Thanks to the current trend of remastering and re-releasing older games for current-generation consoles, I’ve had the opportunity to go back even further than the PlayStation 3 generation for some of my backlog games. I’ve been a fan of the Oddworld series from the bat, loving both Abe’s Oddysee and especially Abe’s Exoddus, but I wasn’t impressed by Munch’s Oddysee and for a number of reasons (like not having an Xbox), I never got around to playing Stranger’s Wrath. Happily, I managed to rectify that on the PlayStation Vita.
Sidescrollers and 2D platformers are a genre I feel I know rather well, and I might even say it’s one of my favorite game types out there – particularly if you exclude the countless subpar shoestring-budget games that tried to capitalize on the genre’s nostalgic surge of popularity. I’m usually pretty good at determining very quickly whether or not a sidescroller is going to be good, based on its platforming mechanics, its visual design, and the level layout. Sometimes, however, I run into a curveball that isn’t quite so simple to judge.
The widely recognized storytelling adventures by TellTale Games are, for most, one of those things that you enjoy greatly once or twice, but due to how specialized they are as games and how similar they are to each other, you’ll almost certainly reach saturation point and drop out after that. I personally played the first and second season of The Walking Dead a couple years back, and save for checking out the intro to both The Wolf Among Us and Tales from the Borderlands, I didn’t feel the need to experience their games again. Finally, after enough time had passed, I felt like I wanted to give it another shot with The Wolf Among Us.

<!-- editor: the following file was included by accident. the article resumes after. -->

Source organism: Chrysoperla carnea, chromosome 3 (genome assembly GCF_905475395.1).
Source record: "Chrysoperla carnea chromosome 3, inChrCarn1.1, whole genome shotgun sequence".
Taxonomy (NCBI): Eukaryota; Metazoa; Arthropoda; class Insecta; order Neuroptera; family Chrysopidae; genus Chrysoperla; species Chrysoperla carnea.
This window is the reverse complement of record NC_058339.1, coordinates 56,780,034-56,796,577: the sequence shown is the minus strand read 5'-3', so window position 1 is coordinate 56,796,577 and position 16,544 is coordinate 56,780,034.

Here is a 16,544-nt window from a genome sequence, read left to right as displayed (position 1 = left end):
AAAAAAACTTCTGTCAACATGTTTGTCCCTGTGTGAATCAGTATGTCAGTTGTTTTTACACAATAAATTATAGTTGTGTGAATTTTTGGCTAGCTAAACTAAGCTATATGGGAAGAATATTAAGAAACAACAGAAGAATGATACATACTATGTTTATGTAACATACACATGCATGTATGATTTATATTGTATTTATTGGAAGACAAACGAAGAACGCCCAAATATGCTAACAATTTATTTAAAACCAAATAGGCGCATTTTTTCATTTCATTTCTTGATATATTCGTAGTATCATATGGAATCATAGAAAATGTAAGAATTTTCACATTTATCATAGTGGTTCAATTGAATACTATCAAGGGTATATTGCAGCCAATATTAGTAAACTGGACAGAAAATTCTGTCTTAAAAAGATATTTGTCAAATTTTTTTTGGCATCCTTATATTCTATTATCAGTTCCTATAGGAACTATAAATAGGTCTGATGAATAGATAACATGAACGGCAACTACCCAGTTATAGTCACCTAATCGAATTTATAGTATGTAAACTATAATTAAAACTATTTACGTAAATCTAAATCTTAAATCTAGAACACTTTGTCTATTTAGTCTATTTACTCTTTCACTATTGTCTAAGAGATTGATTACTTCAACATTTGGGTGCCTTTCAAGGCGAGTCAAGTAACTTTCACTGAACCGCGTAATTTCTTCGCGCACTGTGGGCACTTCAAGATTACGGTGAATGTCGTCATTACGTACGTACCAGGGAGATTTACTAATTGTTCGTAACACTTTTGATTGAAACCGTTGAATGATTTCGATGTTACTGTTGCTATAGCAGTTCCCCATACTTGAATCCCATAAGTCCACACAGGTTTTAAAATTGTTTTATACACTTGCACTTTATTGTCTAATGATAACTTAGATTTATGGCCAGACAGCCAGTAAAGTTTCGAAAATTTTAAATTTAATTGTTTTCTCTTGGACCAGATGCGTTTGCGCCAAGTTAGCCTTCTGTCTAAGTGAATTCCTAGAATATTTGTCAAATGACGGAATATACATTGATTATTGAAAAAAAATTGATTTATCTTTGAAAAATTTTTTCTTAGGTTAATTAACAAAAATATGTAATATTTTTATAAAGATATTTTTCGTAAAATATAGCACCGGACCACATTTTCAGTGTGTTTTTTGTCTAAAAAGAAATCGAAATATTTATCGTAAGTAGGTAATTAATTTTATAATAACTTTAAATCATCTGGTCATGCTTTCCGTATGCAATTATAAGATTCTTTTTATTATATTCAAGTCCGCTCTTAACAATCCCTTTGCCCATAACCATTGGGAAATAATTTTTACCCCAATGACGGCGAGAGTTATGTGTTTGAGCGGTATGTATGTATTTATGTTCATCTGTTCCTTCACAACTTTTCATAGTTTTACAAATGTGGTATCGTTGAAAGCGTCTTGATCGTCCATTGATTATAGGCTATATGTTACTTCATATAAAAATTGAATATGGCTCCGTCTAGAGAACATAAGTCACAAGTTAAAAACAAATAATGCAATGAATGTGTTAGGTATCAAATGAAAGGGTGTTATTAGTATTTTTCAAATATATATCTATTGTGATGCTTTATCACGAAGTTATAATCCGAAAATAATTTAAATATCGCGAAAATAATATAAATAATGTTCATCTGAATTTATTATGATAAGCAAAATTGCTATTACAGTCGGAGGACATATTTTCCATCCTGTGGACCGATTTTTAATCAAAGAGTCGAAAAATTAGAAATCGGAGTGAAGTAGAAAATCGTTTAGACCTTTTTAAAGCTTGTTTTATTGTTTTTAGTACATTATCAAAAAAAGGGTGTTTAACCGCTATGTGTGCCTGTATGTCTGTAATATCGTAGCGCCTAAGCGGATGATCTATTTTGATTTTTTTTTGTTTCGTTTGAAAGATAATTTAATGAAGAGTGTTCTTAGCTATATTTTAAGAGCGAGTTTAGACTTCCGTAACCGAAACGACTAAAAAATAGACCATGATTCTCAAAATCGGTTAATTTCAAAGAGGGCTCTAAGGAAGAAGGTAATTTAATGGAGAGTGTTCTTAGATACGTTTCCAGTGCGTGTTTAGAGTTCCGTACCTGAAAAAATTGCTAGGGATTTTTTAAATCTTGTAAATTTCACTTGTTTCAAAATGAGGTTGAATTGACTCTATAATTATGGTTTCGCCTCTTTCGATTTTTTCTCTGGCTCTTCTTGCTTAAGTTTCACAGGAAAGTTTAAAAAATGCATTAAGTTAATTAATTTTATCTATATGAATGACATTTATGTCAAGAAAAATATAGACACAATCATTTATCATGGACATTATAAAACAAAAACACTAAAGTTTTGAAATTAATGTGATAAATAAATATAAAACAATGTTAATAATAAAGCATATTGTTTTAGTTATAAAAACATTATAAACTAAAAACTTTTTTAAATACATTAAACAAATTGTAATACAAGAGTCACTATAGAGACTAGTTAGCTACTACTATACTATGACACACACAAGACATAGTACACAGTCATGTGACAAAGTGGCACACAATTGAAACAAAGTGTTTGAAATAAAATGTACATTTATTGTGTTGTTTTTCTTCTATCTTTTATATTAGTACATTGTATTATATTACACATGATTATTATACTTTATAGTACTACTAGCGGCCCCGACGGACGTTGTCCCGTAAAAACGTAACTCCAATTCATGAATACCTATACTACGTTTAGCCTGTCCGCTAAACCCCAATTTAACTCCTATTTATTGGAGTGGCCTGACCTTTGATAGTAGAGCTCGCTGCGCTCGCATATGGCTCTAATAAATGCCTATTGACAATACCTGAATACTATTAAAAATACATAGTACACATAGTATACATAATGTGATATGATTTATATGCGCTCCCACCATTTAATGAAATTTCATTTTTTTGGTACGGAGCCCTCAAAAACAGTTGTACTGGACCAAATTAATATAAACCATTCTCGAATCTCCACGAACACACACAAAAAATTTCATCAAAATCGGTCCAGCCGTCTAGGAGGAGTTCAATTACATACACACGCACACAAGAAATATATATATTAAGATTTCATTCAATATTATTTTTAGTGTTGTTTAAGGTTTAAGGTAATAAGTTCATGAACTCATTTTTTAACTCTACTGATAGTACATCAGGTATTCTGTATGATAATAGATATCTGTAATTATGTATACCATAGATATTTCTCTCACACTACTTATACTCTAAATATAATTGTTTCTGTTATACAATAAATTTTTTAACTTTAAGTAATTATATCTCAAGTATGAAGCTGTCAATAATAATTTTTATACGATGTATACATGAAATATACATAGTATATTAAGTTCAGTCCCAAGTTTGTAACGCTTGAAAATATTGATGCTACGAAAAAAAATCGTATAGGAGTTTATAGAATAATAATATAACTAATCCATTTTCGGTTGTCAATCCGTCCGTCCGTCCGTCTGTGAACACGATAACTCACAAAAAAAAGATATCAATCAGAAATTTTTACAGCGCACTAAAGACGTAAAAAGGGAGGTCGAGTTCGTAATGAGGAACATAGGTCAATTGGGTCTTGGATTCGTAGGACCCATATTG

Every now and then, it’s refreshing to put aside bigger, more complex games in favor of some simple arcade action. These games tend to be quite fast-paced and really quite merciless, which isn’t for everybody, but if you’re into that sort of thing, Velocity 2X is a game you shouldn’t overlook. After randomly choosing to buy and play it without knowing much about it, I ended up loving it quite a bit, and becoming rather good at it.
I love the flexibility of playing games on the PlayStation Vita, which is why I often end up sampling a heap of random games on that handheld wonder. However, it also sometimes means some games that should be instant must-plays can fly under my radar, and it can take me a while to get around to playing them. Gravity Rush is one of those games, and it was a stroke of good luck that I decided to go back and play it later.
Last year, I was looking for something to play on my PlayStation Vita, and asked a community of my fellow gamers for suggestions based on my personal video game preferences. My affection for a good metroidvania game inspired numerous recommendations to play Guacamelee!, being one of the few games of that type on the Vita. Even though the outward appearance and PSN description of that game didn’t appeal to me much, I decided to give it a go based on how many people felt it would be right up my alley.